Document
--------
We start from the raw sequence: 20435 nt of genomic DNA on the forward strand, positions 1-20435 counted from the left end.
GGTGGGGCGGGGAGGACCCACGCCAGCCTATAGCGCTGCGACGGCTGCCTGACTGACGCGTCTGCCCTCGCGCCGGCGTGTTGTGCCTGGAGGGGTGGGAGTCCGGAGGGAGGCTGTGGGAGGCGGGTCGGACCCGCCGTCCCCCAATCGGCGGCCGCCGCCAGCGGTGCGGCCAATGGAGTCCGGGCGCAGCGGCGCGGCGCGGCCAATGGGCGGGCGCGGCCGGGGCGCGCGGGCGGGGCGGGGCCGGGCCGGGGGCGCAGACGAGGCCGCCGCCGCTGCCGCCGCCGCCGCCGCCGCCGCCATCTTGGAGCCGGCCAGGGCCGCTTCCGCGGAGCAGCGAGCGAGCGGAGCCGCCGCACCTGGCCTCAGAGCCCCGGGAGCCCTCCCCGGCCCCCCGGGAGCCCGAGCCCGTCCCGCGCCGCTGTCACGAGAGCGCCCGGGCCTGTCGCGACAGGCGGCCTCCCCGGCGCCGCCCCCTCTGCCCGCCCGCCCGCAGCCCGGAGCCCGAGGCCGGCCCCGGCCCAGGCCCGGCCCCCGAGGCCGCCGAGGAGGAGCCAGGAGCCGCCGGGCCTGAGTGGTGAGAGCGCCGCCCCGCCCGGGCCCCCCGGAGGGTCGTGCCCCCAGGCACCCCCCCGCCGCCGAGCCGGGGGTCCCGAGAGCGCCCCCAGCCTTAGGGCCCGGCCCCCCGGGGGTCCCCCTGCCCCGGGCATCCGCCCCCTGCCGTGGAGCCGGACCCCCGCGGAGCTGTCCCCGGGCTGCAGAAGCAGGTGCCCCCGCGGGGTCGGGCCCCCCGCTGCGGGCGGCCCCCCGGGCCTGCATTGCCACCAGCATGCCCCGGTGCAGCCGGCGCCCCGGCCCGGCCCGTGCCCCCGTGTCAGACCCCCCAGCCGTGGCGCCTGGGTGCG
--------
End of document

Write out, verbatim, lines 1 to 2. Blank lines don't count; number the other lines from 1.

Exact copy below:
We start from the raw sequence: 20435 nt of genomic DNA on the forward strand, positions 1-20435 counted from the left end.
GGTGGGGCGGGGAGGACCCACGCCAGCCTATAGCGCTGCGACGGCTGCCTGACTGACGCGTCTGCCCTCGCGCCGGCGTGTTGTGCCTGGAGGGGTGGGAGTCCGGAGGGAGGCTGTGGGAGGCGGGTCGGACCCGCCGTCCCCCAATCGGCGGCCGCCGCCAGCGGTGCGGCCAATGGAGTCCGGGCGCAGCGGCGCGGCGCGGCCAATGGGCGGGCGCGGCCGGGGCGCGCGGGCGGGGCGGGGCCGGGCCGGGGGCGCAGACGAGGCCGCCGCCGCTGCCGCCGCCGCCGCCGCCGCCGCCATCTTGGAGCCGGCCAGGGCCGCTTCCGCGGAGCAGCGAGCGAGCGGAGCCGCCGCACCTGGCCTCAGAGCCCCGGGAGCCCTCCCCGGCCCCCCGGGAGCCCGAGCCCGTCCCGCGCCGCTGTCACGAGAGCGCCCGGGCCTGTCGCGACAGGCGGCCTCCCCGGCGCCGCCCCCTCTGCCCGCCCGCCCGCAGCCCGGAGCCCGAGGCCGGCCCCGGCCCAGGCCCGGCCCCCGAGGCCGCCGAGGAGGAGCCAGGAGCCGCCGGGCCTGAGTGGTGAGAGCGCCGCCCCGCCCGGGCCCCCCGGAGGGTCGTGCCCCCAGGCACCCCCCCGCCGCCGAGCCGGGGGTCCCGAGAGCGCCCCCAGCCTTAGGGCCCGGCCCCCCGGGGGTCCCCCTGCCCCGGGCATCCGCCCCCTGCCGTGGAGCCGGACCCCCGCGGAGCTGTCCCCGGGCTGCAGAAGCAGGTGCCCCCGCGGGGTCGGGCCCCCCGCTGCGGGCGGCCCCCCGGGCCTGCATTGCCACCAGCATGCCCCGGTGCAGCCGGCGCCCCGGCCCGGCCCGTGCCCCCGTGTCAGACCCCCCAGCCGTGGCGCCTGGGTGCG